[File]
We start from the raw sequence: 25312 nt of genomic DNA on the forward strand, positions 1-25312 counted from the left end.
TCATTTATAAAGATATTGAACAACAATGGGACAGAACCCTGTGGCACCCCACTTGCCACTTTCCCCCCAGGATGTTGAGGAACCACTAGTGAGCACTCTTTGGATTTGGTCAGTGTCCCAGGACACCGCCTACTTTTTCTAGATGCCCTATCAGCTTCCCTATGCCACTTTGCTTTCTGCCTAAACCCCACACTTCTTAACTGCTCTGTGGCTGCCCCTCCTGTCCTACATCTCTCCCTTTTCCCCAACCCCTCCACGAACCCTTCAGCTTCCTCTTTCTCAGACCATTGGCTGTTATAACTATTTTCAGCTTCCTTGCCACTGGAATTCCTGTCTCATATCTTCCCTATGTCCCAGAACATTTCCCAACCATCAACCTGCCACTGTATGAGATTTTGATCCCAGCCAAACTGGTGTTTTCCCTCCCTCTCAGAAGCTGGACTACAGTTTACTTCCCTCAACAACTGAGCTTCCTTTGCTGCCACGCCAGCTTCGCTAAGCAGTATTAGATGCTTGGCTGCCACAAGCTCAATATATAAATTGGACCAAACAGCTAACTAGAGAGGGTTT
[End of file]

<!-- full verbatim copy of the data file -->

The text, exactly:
We start from the raw sequence: 25312 nt of genomic DNA on the forward strand, positions 1-25312 counted from the left end.
TCATTTATAAAGATATTGAACAACAATGGGACAGAACCCTGTGGCACCCCACTTGCCACTTTCCCCCCAGGATGTTGAGGAACCACTAGTGAGCACTCTTTGGATTTGGTCAGTGTCCCAGGACACCGCCTACTTTTTCTAGATGCCCTATCAGCTTCCCTATGCCACTTTGCTTTCTGCCTAAACCCCACACTTCTTAACTGCTCTGTGGCTGCCCCTCCTGTCCTACATCTCTCCCTTTTCCCCAACCCCTCCACGAACCCTTCAGCTTCCTCTTTCTCAGACCATTGGCTGTTATAACTATTTTCAGCTTCCTTGCCACTGGAATTCCTGTCTCATATCTTCCCTATGTCCCAGAACATTTCCCAACCATCAACCTGCCACTGTATGAGATTTTGATCCCAGCCAAACTGGTGTTTTCCCTCCCTCTCAGAAGCTGGACTACAGTTTACTTCCCTCAACAACTGAGCTTCCTTTGCTGCCACGCCAGCTTCGCTAAGCAGTATTAGATGCTTGGCTGCCACAAGCTCAATATATAAATTGGACCAAACAGCTAACTAGAGAGGGTTT